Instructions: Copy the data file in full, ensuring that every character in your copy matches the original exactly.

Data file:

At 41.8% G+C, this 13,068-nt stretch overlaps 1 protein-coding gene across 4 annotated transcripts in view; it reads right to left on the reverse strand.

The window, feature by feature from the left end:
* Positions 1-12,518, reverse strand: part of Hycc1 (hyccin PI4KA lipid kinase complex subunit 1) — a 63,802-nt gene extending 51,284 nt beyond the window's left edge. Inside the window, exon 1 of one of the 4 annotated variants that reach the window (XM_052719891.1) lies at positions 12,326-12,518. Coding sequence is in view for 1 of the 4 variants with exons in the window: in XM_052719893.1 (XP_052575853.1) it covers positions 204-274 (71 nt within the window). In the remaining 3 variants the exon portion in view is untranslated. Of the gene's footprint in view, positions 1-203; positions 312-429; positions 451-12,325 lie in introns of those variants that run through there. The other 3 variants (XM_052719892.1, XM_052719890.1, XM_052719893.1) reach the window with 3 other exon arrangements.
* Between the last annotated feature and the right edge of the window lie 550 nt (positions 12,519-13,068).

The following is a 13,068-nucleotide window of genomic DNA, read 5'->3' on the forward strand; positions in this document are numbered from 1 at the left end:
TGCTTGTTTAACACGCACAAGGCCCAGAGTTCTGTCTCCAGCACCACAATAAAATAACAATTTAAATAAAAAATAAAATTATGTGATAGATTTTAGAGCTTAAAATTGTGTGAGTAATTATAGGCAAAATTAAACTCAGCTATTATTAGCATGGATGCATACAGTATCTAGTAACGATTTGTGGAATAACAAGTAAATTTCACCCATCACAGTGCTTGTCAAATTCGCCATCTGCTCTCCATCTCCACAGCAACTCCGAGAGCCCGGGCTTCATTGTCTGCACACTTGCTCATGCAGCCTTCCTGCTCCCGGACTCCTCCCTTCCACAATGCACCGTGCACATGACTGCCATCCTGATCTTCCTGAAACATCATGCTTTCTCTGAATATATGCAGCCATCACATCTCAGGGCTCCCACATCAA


At 41.8% G+C, this 13,068-nt stretch overlaps 1 protein-coding gene across 4 annotated transcripts in view; it reads right to left on the reverse strand.

The window, feature by feature from the left end:
* Positions 1-12,518, reverse strand: part of Hycc1 (hyccin PI4KA lipid kinase complex subunit 1) — a 63,802-nt gene extending 51,284 nt beyond the window's left edge. Inside the window, exon 1 of one of the 4 annotated variants that reach the window (XM_052719891.1) lies at positions 12,326-12,518. Coding sequence is in view for 1 of the 4 variants with exons in the window: in XM_052719893.1 (XP_052575853.1) it covers positions 204-274 (71 nt within the window). In the remaining 3 variants the exon portion in view is untranslated. Of the gene's footprint in view, positions 1-203; positions 312-429; positions 451-12,325 lie in introns of those variants that run through there. The other 3 variants (XM_052719892.1, XM_052719890.1, XM_052719893.1) reach the window with 3 other exon arrangements.
* Between the last annotated feature and the right edge of the window lie 550 nt (positions 12,519-13,068).

The following is a 13,068-nucleotide window of genomic DNA, read 5'->3' on the forward strand; positions in this document are numbered from 1 at the left end:
TGCTTGTTTAACACGCACAAGGCCCAGAGTTCTGTCTCCAGCACCACAATAAAATAACAATTTAAATAAAAAATAAAATTATGTGATAGATTTTAGAGCTTAAAATTGTGTGAGTAATTATAGGCAAAATTAAACTCAGCTATTATTAGCATGGATGCATACAGTATCTAGTAACGATTTGTGGAATAACAAGTAAATTTCACCCATCACAGTGCTTGTCAAATTCGCCATCTGCTCTCCATCTCCACAGCAACTCCGAGAGCCCGGGCTTCATTGTCTGCACACTTGCTCATGCAGCCTTCCTGCTCCCGGACTCCTCCCTTCCACAATGCACCGTGCACATGACTGCCATCCTGATCTTCCTGAAACATCATGCTTTCTCTGAATATATGCAGCCATCACATCTCAGGGCTCCCACATCAA